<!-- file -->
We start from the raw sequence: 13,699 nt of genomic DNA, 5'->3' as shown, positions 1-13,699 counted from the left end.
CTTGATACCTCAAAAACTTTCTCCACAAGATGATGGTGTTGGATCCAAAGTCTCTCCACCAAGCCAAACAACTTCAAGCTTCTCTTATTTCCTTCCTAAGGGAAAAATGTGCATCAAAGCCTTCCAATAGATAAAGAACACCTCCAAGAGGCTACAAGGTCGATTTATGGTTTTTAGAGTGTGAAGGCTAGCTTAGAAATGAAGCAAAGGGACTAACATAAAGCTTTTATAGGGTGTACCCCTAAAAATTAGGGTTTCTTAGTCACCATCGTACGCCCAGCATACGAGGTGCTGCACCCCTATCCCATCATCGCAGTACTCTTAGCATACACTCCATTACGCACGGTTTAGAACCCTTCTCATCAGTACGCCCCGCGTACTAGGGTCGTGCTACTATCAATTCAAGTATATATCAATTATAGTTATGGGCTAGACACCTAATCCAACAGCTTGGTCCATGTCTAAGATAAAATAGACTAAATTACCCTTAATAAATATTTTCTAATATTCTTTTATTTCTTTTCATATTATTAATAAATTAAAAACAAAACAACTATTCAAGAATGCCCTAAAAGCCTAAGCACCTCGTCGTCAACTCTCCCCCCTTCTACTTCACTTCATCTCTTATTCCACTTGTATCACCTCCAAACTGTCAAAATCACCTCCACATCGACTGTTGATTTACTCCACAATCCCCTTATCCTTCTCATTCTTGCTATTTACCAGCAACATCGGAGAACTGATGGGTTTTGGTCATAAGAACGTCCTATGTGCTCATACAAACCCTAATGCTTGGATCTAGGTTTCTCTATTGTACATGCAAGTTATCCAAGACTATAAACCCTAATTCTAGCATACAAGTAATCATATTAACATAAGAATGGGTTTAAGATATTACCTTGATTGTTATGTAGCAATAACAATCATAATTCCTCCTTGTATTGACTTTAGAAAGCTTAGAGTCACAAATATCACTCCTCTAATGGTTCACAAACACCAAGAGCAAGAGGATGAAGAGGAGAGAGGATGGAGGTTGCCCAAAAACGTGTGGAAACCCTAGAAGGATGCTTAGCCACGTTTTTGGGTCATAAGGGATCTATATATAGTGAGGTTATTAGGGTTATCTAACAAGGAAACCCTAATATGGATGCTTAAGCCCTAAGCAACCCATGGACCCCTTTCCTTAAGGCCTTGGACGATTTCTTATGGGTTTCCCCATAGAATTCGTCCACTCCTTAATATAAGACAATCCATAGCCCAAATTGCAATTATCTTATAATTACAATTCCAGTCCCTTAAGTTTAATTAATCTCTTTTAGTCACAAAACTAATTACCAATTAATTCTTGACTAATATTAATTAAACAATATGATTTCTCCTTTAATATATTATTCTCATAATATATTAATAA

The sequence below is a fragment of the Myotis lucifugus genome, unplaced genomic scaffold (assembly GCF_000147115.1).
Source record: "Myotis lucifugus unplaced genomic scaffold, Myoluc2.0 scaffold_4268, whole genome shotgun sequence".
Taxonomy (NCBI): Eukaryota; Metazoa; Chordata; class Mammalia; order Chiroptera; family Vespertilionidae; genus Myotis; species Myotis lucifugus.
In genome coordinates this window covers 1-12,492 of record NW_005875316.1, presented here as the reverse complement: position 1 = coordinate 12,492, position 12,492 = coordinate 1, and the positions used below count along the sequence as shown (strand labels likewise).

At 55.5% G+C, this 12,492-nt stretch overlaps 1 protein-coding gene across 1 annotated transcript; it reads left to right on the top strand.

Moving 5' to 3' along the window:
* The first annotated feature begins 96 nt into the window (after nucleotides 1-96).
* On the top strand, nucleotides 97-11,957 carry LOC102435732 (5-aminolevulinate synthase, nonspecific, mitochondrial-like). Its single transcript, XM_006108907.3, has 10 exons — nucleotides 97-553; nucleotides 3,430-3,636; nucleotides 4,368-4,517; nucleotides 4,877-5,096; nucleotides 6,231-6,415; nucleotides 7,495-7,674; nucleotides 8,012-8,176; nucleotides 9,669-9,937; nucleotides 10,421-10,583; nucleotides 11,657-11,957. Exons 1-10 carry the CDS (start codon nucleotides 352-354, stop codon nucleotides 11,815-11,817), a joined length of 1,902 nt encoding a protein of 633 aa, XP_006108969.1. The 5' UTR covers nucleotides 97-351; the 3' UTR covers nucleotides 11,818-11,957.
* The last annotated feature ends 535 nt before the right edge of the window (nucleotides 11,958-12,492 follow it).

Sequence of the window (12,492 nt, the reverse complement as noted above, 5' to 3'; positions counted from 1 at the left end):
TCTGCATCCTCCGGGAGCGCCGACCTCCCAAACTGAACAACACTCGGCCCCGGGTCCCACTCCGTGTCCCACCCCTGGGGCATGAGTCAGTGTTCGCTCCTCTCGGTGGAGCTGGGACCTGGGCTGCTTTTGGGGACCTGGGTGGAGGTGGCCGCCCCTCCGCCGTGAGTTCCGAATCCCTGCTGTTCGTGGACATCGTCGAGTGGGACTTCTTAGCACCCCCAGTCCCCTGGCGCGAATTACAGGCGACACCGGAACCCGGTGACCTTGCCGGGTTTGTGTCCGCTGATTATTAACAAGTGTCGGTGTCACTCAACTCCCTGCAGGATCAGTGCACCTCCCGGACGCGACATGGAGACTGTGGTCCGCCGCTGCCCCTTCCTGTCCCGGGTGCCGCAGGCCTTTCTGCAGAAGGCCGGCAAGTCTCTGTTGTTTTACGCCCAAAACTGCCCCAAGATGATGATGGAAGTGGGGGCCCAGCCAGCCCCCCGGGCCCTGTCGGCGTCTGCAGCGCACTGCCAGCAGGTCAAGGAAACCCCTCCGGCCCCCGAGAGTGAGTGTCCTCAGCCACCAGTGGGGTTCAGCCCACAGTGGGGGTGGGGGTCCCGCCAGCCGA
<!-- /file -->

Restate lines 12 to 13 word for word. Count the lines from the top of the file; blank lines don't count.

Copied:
Sequence of the window (12,492 nt, the reverse complement as noted above, 5' to 3'; positions counted from 1 at the left end):
TCTGCATCCTCCGGGAGCGCCGACCTCCCAAACTGAACAACACTCGGCCCCGGGTCCCACTCCGTGTCCCACCCCTGGGGCATGAGTCAGTGTTCGCTCCTCTCGGTGGAGCTGGGACCTGGGCTGCTTTTGGGGACCTGGGTGGAGGTGGCCGCCCCTCCGCCGTGAGTTCCGAATCCCTGCTGTTCGTGGACATCGTCGAGTGGGACTTCTTAGCACCCCCAGTCCCCTGGCGCGAATTACAGGCGACACCGGAACCCGGTGACCTTGCCGGGTTTGTGTCCGCTGATTATTAACAAGTGTCGGTGTCACTCAACTCCCTGCAGGATCAGTGCACCTCCCGGACGCGACATGGAGACTGTGGTCCGCCGCTGCCCCTTCCTGTCCCGGGTGCCGCAGGCCTTTCTGCAGAAGGCCGGCAAGTCTCTGTTGTTTTACGCCCAAAACTGCCCCAAGATGATGATGGAAGTGGGGGCCCAGCCAGCCCCCCGGGCCCTGTCGGCGTCTGCAGCGCACTGCCAGCAGGTCAAGGAAACCCCTCCGGCCCCCGAGAGTGAGTGTCCTCAGCCACCAGTGGGGTTCAGCCCACAGTGGGGGTGGGGGTCCCGCCAGCCGA